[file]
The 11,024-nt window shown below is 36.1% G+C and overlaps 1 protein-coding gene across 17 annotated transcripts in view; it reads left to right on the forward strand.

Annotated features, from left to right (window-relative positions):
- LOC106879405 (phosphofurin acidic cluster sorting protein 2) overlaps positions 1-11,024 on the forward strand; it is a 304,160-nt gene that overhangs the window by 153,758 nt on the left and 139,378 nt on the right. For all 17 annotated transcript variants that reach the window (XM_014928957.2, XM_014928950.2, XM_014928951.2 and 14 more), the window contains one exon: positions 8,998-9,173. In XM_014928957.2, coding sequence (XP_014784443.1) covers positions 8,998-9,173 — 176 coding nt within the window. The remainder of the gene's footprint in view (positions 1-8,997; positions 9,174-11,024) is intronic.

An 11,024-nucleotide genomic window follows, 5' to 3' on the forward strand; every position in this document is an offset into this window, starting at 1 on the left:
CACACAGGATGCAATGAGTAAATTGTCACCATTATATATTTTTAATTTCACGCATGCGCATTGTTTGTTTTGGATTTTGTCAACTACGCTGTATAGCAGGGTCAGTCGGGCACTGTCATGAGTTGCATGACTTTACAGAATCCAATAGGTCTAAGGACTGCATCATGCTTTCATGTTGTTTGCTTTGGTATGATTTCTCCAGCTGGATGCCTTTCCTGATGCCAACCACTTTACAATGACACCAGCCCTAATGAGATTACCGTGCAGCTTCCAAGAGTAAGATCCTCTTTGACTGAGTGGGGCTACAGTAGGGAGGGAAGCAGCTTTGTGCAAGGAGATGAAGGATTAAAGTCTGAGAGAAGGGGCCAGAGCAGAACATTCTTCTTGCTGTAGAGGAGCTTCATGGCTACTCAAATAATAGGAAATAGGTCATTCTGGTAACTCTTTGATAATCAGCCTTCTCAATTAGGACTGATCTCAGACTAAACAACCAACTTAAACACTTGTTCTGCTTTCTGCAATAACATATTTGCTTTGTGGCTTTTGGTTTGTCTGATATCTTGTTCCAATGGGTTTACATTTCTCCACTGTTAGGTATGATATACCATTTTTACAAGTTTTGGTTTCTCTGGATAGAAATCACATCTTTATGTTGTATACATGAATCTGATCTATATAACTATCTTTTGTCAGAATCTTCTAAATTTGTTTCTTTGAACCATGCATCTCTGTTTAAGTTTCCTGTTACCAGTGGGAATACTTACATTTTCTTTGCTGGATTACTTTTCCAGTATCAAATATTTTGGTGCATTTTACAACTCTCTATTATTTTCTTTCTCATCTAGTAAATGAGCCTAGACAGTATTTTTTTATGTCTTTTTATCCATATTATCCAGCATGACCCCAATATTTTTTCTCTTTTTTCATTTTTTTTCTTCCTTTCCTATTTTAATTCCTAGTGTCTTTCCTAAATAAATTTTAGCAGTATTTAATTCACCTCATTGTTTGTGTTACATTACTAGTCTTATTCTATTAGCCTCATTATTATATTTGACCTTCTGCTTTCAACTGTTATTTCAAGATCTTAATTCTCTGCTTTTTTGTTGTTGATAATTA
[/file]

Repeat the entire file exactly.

The 11,024-nt window shown below is 36.1% G+C and overlaps 1 protein-coding gene across 17 annotated transcripts in view; it reads left to right on the forward strand.

Annotated features, from left to right (window-relative positions):
- LOC106879405 (phosphofurin acidic cluster sorting protein 2) overlaps positions 1-11,024 on the forward strand; it is a 304,160-nt gene that overhangs the window by 153,758 nt on the left and 139,378 nt on the right. For all 17 annotated transcript variants that reach the window (XM_014928957.2, XM_014928950.2, XM_014928951.2 and 14 more), the window contains one exon: positions 8,998-9,173. In XM_014928957.2, coding sequence (XP_014784443.1) covers positions 8,998-9,173 — 176 coding nt within the window. The remainder of the gene's footprint in view (positions 1-8,997; positions 9,174-11,024) is intronic.

An 11,024-nucleotide genomic window follows, 5' to 3' on the forward strand; every position in this document is an offset into this window, starting at 1 on the left:
CACACAGGATGCAATGAGTAAATTGTCACCATTATATATTTTTAATTTCACGCATGCGCATTGTTTGTTTTGGATTTTGTCAACTACGCTGTATAGCAGGGTCAGTCGGGCACTGTCATGAGTTGCATGACTTTACAGAATCCAATAGGTCTAAGGACTGCATCATGCTTTCATGTTGTTTGCTTTGGTATGATTTCTCCAGCTGGATGCCTTTCCTGATGCCAACCACTTTACAATGACACCAGCCCTAATGAGATTACCGTGCAGCTTCCAAGAGTAAGATCCTCTTTGACTGAGTGGGGCTACAGTAGGGAGGGAAGCAGCTTTGTGCAAGGAGATGAAGGATTAAAGTCTGAGAGAAGGGGCCAGAGCAGAACATTCTTCTTGCTGTAGAGGAGCTTCATGGCTACTCAAATAATAGGAAATAGGTCATTCTGGTAACTCTTTGATAATCAGCCTTCTCAATTAGGACTGATCTCAGACTAAACAACCAACTTAAACACTTGTTCTGCTTTCTGCAATAACATATTTGCTTTGTGGCTTTTGGTTTGTCTGATATCTTGTTCCAATGGGTTTACATTTCTCCACTGTTAGGTATGATATACCATTTTTACAAGTTTTGGTTTCTCTGGATAGAAATCACATCTTTATGTTGTATACATGAATCTGATCTATATAACTATCTTTTGTCAGAATCTTCTAAATTTGTTTCTTTGAACCATGCATCTCTGTTTAAGTTTCCTGTTACCAGTGGGAATACTTACATTTTCTTTGCTGGATTACTTTTCCAGTATCAAATATTTTGGTGCATTTTACAACTCTCTATTATTTTCTTTCTCATCTAGTAAATGAGCCTAGACAGTATTTTTTTATGTCTTTTTATCCATATTATCCAGCATGACCCCAATATTTTTTCTCTTTTTTCATTTTTTTTCTTCCTTTCCTATTTTAATTCCTAGTGTCTTTCCTAAATAAATTTTAGCAGTATTTAATTCACCTCATTGTTTGTGTTACATTACTAGTCTTATTCTATTAGCCTCATTATTATATTTGACCTTCTGCTTTCAACTGTTATTTCAAGATCTTAATTCTCTGCTTTTTTGTTGTTGATAATTA